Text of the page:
Visiting some of the most remote places in the National Park Service didn’t get any easier during 2020. Even though roughly 237 million visitors spent time in a national park unit last year, the list of least visited national parks didn’t change much. No surprises that extreme remote wilderness still stays that way despite a global pandemic.
This month the National Park Service released the annual visitor statistics report and the list of the Top 10 least visited national parks in 2020. It showed a moderate drop off in visitors from previous years, but considering the barriers to travel, still a strong showing for the parks.
Big Changes in the Least Visited National Parks in 2020
Just like the list of most visited national parks last year, the pandemic led to some shake-ups from previous years.
While many of the national parks stayed the same, the visitor counts were much lower than in previous years. International travel restrictions also meant a newcomer showed up on this year’s list.
Check out our guide below to The Least Visited National Parks in 2020 to see where your favorite parks landed on this year’s list:
The Least Visited National Parks in 2020
#63 -- Gates of the Arctic National Park & Preserve, Alaska
2020 Visitor Count:2,872
2019 Rank: #63/63
2019 Visitor Count: 10,518
For another year, Gates of the Arctic National Park and Preserve maintains the top spot as the least visited national park in the National Park Service. Located north of the Arctic Circle in the heart of the Brooks Range, Gates is as remote as it gets.
There are no roads or trails here. Just thousands of miles of undeveloped wilderness. During our 2017 visit, we traveled by float plane to the park on one of our favorite (and wildest!) national park experiences ever!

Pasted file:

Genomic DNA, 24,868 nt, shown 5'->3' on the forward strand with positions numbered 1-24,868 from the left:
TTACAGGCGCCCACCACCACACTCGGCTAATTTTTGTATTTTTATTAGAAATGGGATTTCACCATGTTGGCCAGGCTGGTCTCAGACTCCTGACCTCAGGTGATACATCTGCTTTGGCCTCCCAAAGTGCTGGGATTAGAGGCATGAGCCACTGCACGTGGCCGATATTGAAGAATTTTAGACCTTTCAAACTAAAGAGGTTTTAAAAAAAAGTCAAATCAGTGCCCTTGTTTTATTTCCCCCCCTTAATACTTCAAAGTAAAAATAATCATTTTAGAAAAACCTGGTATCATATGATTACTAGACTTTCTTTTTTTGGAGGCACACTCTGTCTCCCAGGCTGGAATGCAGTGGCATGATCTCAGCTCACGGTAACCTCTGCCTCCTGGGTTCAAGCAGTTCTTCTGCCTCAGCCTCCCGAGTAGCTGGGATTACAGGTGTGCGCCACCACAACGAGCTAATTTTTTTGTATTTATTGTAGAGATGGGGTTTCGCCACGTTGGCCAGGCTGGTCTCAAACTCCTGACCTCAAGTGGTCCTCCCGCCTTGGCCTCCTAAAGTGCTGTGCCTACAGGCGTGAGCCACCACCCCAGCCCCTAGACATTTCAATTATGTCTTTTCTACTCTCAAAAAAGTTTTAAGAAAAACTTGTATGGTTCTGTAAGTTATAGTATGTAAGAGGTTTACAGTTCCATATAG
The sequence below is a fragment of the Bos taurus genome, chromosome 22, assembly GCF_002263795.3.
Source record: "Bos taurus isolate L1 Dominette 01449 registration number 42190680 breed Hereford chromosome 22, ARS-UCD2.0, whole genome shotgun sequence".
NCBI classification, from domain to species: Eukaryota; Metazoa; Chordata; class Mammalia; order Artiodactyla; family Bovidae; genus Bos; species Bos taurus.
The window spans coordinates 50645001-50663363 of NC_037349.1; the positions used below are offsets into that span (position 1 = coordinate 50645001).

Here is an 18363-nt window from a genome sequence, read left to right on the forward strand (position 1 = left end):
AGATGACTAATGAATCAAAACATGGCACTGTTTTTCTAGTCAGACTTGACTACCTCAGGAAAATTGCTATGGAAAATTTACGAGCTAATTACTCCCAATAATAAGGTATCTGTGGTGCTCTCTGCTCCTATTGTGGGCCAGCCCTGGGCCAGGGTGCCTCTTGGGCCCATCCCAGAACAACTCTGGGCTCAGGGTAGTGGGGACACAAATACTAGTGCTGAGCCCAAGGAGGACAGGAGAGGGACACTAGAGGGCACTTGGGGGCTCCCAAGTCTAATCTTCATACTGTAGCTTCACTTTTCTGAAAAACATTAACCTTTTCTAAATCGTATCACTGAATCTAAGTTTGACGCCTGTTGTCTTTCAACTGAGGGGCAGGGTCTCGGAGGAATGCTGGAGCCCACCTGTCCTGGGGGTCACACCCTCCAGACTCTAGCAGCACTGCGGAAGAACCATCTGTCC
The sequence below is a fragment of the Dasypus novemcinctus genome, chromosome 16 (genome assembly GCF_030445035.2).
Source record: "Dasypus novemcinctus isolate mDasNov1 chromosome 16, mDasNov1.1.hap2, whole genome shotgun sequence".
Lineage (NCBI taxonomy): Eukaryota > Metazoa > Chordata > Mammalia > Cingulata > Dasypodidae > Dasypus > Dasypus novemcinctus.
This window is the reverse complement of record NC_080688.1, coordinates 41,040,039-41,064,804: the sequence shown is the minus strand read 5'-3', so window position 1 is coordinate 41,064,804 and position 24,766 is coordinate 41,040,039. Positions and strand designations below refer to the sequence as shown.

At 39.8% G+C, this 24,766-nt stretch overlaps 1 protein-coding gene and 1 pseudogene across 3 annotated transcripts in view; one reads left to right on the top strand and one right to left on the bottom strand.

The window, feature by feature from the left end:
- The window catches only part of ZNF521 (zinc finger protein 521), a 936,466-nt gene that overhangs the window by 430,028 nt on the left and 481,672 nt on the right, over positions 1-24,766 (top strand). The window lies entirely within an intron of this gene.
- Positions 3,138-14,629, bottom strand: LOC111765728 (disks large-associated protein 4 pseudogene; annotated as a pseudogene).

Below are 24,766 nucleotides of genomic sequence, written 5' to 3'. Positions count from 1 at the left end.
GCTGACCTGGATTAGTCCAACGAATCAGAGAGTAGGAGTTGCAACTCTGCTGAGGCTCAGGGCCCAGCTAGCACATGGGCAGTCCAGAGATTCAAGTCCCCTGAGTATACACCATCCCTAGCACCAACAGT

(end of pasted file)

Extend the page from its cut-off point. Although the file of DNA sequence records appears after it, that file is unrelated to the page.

#62 - National Park of American Samoa
2020 Visitor Count: 4,819
2019 Rank: #58/63
2019 Visitor Count: 60,006
One of the parks that saw the largest drop in visitor counts from the previous year was National Park of American Samoa located in the U.S. territory of American Samoa. Roughly 2,600 miles from Hawaii, this park saw 92% fewer visitors this year in part because of strict travel restrictions to keep COVID-19 outbreaks far away from the island.
While we haven’t been to the island paradise yet, when it’s safe to travel, we’ll be looking forward to adding it to our #parkchasing list!
#61 - Lake Clark National Park & Preserve, Alaska
2020 Visitor Count: 4,948
2019 Rank: #61
2019 Visitor Count: 17,157
Despite 12,000 fewer visitors, Lake Clark National Park and Preserve in Alaska maintained the 3rd least visited national park slot for another year. Not surprising, since this remote park is only accessible by boat or plane.
Expect some of the world’s best salmon fishing to still be there when the travelers start returning this year.
#60 Glacier Bay National Park & Preserve, Alaska
2020 Visitor Count: 5,748
2019 Rank: #33
2019 Visitor Count: 672,087
For the first time in recent years, Glacier Bay National Park and Preserve found its way onto the list of least visited national parks. Most of the 600,000+ visitors that typically travel to the park arrive by one of the famous Alaskan cruise lines. Since the park is only available by boat or air taxi, expect that 2021 will also be a lower visitation year. Most of the Alaskan cruise lines have already postponed travel for the 2021 season.
#59. Isle Royale National Park, Michigan
2020 Visitor Count: 6,493
2019 Rank: #60
2019 Visitor Count: 26,410